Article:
Growing up I had a best friend in elementary school. Her name was Susie Q and I could always count on her to sit with me at lunch. I had plenty of friends growing up but she was the most dependable to be there every, single time I needed her.
She wasn’t just an ordinary friend either. She had a stocky, square build, dark skin and a heart made of sweet cream.
We are not born with these issues, but we do often develop them at a very young age. For me personally, it was during childhood. I can’t remember the first five years of my life, therefore I’ll start at six or seven.
I’m sure by now you realize I’m talking about the Hostess snack cake, not a real person.
You see, I come from a fairly dysfunctional background, as many people do. The specific details of my tumultuous childhood don’t matter to this story, allowing you to insert and identify your personal story that could have affected your habits. I will just tell you that whenever I was sad or depressed from having a meltdown, when I wasn’t sure where or who to turn to, Susie Q was ALWAYS there. No matter what.
Susie Q and other unhealthy foods were always around. The time that I grew up food was the easy, accessible fix for everything and it promised happiness, wrapped up perfectly in a box filled with artificial ingredients and artificial happiness.
When I think about food being what I turned to as a child and think about how it was (and still is) marketed it’s obvious why it was the easy solution. Cracker Jacks would be devoured just to get to the prize. Ice cream filled with candy would be scarfed down just to get to the candy.
It wasn’t that the Cracker Jacks or the ice cream were always desired, but the payoff was highly-coveted. Getting a prize meant success, something new, something happy. When happiness isn’t filling every ounce of your life it’s easy to turn to the promise of happiness and chomp away at the bit, hoping that at one point a void will be filled. When we want the prize, the candy, the happiness, we are searching for the end point. The happily ever after. We forget about the middle.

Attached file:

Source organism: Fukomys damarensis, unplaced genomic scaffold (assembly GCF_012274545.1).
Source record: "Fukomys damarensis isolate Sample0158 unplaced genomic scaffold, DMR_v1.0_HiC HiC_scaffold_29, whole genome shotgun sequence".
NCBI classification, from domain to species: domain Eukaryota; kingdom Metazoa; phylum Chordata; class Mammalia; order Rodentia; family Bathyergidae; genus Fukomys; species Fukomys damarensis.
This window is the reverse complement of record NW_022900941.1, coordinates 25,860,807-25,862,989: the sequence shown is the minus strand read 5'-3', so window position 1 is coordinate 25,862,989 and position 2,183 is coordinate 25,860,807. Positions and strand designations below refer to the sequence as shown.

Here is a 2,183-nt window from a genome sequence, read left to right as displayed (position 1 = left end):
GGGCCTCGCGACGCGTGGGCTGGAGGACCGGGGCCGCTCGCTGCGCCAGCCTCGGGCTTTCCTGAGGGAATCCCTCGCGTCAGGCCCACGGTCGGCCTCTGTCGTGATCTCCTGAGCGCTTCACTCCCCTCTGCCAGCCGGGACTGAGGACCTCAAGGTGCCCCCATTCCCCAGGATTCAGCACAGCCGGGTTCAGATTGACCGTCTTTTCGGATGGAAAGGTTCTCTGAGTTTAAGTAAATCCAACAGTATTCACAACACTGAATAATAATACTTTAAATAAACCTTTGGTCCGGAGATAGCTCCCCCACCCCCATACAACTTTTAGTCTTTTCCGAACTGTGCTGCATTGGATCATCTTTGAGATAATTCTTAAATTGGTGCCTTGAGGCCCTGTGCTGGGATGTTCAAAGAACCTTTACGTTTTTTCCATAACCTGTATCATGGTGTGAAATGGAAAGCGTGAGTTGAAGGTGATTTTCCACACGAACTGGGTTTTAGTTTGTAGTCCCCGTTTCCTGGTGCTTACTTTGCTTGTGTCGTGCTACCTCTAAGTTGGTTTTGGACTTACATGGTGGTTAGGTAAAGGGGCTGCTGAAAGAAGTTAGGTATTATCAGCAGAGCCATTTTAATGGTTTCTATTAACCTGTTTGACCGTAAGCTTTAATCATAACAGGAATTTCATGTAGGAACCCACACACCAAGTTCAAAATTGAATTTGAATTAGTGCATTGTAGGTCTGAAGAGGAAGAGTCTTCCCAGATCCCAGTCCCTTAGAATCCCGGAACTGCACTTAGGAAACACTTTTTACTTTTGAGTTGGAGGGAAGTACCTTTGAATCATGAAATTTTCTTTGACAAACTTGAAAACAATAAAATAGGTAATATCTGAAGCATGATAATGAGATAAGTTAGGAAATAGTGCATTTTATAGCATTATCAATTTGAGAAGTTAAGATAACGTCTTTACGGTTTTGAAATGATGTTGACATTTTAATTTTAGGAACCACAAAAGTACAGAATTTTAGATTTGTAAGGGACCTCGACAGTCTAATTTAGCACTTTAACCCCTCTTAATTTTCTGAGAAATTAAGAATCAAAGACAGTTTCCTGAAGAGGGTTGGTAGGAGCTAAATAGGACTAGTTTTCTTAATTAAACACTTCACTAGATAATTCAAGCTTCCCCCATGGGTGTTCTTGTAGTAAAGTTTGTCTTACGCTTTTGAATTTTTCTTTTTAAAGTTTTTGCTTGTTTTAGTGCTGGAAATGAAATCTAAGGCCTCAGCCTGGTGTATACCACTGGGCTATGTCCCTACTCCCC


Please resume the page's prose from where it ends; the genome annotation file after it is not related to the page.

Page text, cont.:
I’m writing about this because just like in my post about emotional eating, we all have emotional baggage. I’ve never met a single person who lives a perfect life and I’m pretty sure no one perfect exists. Everyone has issues, struggles, failures and bumps in the road. Some childhoods are severely horrific and some are more common that others. I don’t believe mine was beverly bad, but I do believe I didn’t have the tools to deal with my family life so I carried the issues throughout childhood, teenage years and I still carry a lot of it with me today.
Anyone who works in the health field is there for a reason. They believe in the core of themselves that they possess something that gives them the ability to help. When I decided to embark down a career path in holistic health and nutrition I knew emotional baggage would be one of my biggest areas of focus. I knew it because I had lived it. I live it on a daily basis.
The story doesn’t always matter because it’s pieces are usually in the past, what’s not in the past though are the side effects. The night snacking. The overindulging. The boredom eating. Breakup bingeing. I’m not perfect, I will never be perfect and I don’t preach perfection. I preach that perfection is a flaw.
When we are conditioned to allow food to heal us, help us and bring us happiness it can be hard to get past the feelings without the food. Please reach out to me if you feel you are struggling, emotionally eating, going through a hard time or having health issues. I’m here to help.